James Chester is Ecommerce Manager at Rutland Cycling. This summer, he took to some two-wheeled, two-person, touring.
This year, my girlfriend and I decided to upgrade our trusty tandem; and what a beauty this new one is. We've now got larger 700c wheels, some drop handlebars and a triple chainset to complement the 9 speed XT derailleur on the back. Perfect then for bigger road challenges...
We decided to set ourselves a distance of 100miles - we've done 85 together before, and 100 seemed like a good milestone. So we grabbed a compass and drew a 100 mile wide circle around Rutland. With plenty of choice, it was hard to decide where to go, but in the end we settled on the North East coast; it's somewhere we've never been, it's by the seaside, and seemed to have fewer climbs than the Peak District!
Before we set off, we had to make sure we had all of the right kit, so we invested in the following bits:
We set off on Wednesday 9th August bright and early at 7am...although bright might be the wrong word because we cycled for the first few hours in torrential downpour. I am sure that our MD was right when he said that there were probably fisherman on shipping trawlers that were dryer than us! So our exciting cycle adventure started with our heads down, ploughing through a wall of rain. The only saving grace of our inaugural flight on the new tandem was the quality of the equipment we had strapped to the bike; despite the intensity of the rain, our Ortlieb panniers didn't let a drop through, and the Garmin GPS didn't even blink, which was a great relief.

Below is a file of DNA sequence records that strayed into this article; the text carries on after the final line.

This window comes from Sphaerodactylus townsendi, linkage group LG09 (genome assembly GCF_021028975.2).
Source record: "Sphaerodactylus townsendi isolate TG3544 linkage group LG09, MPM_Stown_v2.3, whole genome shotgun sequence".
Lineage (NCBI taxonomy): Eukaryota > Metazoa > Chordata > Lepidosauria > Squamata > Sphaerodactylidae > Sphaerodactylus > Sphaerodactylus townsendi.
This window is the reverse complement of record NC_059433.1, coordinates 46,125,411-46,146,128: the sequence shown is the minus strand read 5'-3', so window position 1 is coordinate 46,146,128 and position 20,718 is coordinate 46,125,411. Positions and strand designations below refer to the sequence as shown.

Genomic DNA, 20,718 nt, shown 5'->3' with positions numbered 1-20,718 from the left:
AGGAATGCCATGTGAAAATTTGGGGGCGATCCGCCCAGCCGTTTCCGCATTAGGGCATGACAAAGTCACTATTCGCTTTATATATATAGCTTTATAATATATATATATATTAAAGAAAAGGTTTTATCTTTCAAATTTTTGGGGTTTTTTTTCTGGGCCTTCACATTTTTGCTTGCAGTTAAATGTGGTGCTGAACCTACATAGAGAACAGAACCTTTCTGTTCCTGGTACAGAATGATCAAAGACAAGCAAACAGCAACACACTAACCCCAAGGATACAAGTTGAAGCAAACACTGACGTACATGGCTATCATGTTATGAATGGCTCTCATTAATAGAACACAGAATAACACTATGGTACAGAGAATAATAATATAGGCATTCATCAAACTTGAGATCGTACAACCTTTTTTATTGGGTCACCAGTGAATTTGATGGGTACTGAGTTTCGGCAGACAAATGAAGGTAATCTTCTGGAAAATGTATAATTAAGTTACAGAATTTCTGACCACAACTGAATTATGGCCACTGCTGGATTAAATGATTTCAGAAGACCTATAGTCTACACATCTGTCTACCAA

Fortunately the rain didn't last all day, and just ahead of lunch it passed, to make way for clear [ish] skies. Now one mistake we had made in the morning was not bringing full waterproofs; only jackets. This resulted in some very wet hands, legs and feet! However after the rain cleared, and we were confronted with clear skies, our Castelli shorts dried out very quickly, and we really appreciated the fast wicking nature of the Castelli team kit and Specialized shoes, needless to say we would probably have been a lot less comfortable without the right kit!
We stopped for a pub lunch at around 60 miles and reflected on the tough morning we had just experienced. During lunch we remained optimistic about the afternoon ahead, but after setting off again, at about 80miles, the Lincolnshire Wolds hit us like a brick wall. Having spent the morning pushing through rain and navigating Lincoln City Centre, the up-down nature of the last 20 miles really challenged us. This was when we started to notice the weight of the bike and luggage, and reflected on our poor lunch choice [it turns out burgers don't equal good energy food]. We slogged on though, and at about 8.30pm we finally rolled into our destination - tired and damp.